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Movement of Carriers in Semiconductors

Description of Movement of Carriers in Semiconductors

Electrons and holes in the respective in the conduction band and valence band are said to be free carriers based on that their free movement across the whole semiconductor lattice that forms the material’s crystal structure. The carrier movement can be described simply –yet adequately- as the movement of each carrier in a random direction at a specific velocity.

The scattering length is the distance the carrier moves in the random direction before colliding with a lattice atom. After the collision happens, the carrier then moves away in a changed random direction.

The carriers’ velocity is based on the temperature of the lattice. The average velocity of the carrier is the thermal velocity. The carrier’s thermal velocity is normally distributed around the carriers average thermal velocity. Hence, some carriers have a lower velocity while others have higher.

Excluding specific conditions there is no net outcome for movement of carriers in a certain direction. Every direction for movement of carrier is equally possible. As a result, the carrier’s motion in a single direction will ultimately be negated by the carrier’s movement in an opposite direction.

Therefore, despite a semiconductor’s carriers being in continuous random motion, there can’t be a net motion of all carriers except if there exists an electric field, or a concentration gradient.

 

What causes Movement of Carriers in Semiconductors

All movements of free carriers in the semiconductor produces a current. This movement can be triggered by some electric field due to a voltage which is applied externally, because of the carriers being charged particles. This transport mechanism will be referred to as carrier drift. Also, carriers move away from areas of high carrier density is high to areas of lower carrier density. Thermal energy and the random motion of carriers associated with it causes this carrier transport. This transport mechanism is referred to as carrier diffusion. The semiconductor’s total current is equal to the sum of the two currents: the drift current and the diffusion current.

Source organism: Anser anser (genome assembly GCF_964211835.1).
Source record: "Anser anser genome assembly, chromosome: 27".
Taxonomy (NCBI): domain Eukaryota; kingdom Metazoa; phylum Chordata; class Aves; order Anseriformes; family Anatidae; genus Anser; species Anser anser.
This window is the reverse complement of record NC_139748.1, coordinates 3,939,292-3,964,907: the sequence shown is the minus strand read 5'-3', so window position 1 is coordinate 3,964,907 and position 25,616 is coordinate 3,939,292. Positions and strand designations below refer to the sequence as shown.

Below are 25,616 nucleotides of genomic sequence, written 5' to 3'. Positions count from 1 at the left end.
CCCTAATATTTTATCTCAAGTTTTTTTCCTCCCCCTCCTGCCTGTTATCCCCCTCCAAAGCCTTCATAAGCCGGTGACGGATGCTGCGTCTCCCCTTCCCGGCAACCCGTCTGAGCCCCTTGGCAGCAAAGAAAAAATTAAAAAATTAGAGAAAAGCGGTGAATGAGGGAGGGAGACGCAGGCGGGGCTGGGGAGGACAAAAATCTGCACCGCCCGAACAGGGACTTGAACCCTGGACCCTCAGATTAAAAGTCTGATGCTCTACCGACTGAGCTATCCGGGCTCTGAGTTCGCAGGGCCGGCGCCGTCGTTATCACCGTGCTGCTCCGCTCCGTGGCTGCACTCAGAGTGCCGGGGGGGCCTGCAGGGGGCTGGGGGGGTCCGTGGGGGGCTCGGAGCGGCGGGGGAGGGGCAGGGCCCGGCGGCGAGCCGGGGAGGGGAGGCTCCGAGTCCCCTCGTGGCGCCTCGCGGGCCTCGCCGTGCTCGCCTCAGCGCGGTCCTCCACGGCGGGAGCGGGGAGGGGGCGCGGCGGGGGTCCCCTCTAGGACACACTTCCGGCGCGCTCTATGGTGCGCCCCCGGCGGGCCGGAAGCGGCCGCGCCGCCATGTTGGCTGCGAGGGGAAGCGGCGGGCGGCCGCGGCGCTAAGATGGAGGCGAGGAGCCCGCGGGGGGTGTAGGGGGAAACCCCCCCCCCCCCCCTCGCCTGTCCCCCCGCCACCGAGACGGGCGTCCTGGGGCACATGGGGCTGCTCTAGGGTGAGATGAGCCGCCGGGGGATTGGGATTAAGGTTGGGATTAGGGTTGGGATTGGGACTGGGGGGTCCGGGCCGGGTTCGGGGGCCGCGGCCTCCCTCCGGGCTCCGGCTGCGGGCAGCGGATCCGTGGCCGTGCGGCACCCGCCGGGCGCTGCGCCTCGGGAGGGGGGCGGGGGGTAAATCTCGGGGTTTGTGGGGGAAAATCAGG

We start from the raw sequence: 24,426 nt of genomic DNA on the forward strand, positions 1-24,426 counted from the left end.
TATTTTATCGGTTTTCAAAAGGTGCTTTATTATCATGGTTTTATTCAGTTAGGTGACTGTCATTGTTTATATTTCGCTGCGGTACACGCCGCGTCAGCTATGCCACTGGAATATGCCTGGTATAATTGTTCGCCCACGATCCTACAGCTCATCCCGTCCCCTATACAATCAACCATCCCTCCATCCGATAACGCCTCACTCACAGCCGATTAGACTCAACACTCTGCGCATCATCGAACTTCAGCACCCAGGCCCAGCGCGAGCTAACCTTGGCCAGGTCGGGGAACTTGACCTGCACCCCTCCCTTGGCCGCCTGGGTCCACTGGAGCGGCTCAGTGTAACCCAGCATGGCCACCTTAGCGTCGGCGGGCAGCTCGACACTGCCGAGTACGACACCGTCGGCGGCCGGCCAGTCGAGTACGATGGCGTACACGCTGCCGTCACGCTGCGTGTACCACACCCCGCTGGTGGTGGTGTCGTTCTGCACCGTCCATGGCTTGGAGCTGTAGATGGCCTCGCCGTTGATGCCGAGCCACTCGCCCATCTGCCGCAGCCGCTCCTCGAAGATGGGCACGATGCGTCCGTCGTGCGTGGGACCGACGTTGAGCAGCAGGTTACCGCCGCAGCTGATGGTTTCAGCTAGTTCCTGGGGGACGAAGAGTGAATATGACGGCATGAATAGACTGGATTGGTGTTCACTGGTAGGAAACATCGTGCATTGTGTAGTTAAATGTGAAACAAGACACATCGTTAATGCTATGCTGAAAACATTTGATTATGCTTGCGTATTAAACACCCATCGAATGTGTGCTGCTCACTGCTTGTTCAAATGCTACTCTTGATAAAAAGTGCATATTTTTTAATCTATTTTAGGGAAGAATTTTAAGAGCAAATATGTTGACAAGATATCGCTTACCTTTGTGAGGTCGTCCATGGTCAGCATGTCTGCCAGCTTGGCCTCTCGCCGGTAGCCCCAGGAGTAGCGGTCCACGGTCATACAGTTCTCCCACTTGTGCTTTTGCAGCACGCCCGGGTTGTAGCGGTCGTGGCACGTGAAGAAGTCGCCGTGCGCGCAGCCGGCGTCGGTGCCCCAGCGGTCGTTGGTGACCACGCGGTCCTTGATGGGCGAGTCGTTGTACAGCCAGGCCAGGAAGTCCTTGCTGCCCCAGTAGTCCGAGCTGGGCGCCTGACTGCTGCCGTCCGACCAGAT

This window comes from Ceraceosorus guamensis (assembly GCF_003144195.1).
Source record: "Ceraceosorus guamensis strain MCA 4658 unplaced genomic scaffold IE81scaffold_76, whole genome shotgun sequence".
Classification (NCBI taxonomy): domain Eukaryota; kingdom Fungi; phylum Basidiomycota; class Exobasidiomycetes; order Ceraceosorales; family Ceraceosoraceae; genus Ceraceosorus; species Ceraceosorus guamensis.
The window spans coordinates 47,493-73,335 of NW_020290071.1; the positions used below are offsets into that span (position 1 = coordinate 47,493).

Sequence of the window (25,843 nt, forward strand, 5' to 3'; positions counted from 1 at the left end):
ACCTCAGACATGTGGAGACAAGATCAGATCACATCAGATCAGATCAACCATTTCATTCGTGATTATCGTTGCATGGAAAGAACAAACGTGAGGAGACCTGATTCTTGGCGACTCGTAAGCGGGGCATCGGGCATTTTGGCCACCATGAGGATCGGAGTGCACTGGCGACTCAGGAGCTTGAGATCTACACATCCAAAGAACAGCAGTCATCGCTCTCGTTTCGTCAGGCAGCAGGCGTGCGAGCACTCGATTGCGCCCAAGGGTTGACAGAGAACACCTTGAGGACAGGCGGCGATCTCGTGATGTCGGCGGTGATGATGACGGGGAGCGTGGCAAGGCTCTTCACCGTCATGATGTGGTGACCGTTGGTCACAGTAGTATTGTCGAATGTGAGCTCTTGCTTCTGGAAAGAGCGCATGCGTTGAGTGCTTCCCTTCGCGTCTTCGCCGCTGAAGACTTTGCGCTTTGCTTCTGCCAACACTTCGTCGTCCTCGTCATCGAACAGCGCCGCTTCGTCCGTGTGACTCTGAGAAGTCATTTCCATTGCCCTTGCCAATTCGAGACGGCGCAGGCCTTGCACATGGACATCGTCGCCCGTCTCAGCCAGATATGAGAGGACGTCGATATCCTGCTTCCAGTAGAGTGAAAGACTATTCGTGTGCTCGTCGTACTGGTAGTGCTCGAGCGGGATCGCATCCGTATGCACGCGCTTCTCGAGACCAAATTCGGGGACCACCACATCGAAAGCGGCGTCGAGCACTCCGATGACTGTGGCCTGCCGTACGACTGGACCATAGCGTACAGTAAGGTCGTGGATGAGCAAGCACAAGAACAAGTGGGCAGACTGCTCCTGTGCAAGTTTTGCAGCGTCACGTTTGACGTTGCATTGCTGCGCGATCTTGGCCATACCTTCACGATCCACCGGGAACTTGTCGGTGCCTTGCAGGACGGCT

When an electric field is applied to a semiconductor, the electrostatic force at first makes the carriers accelerate and after that reach v (the constant average velocity) because of lattice vibrations and collisions with impurities. Mobility is defined as a ratio of the velocity to the applied field. At high electric fields the velocity saturates where it reaches the saturation velocity. When carriers flow at the semiconductor’s surface some extra scattering happens. And it  leads to a lower mobility because of the interface or surface scattering mechanisms.

Carriers diffusion is achieved by the creation of a carrier density gradient. This gradient can be achieved by changing the doping density in the semiconductor or by the application of a thermal gradient. The two carrier transport mechanisms are linked because of the involvement of the similar particles and scattering mechanisms. This creates the Einstein relation which is the relationship between the mobility and the diffusion constant.

 

 

 

 

References:

https://www.pveducation.org/pvcdrom/pn-junctions/movement-of-carriers-in-semiconductors

 

 

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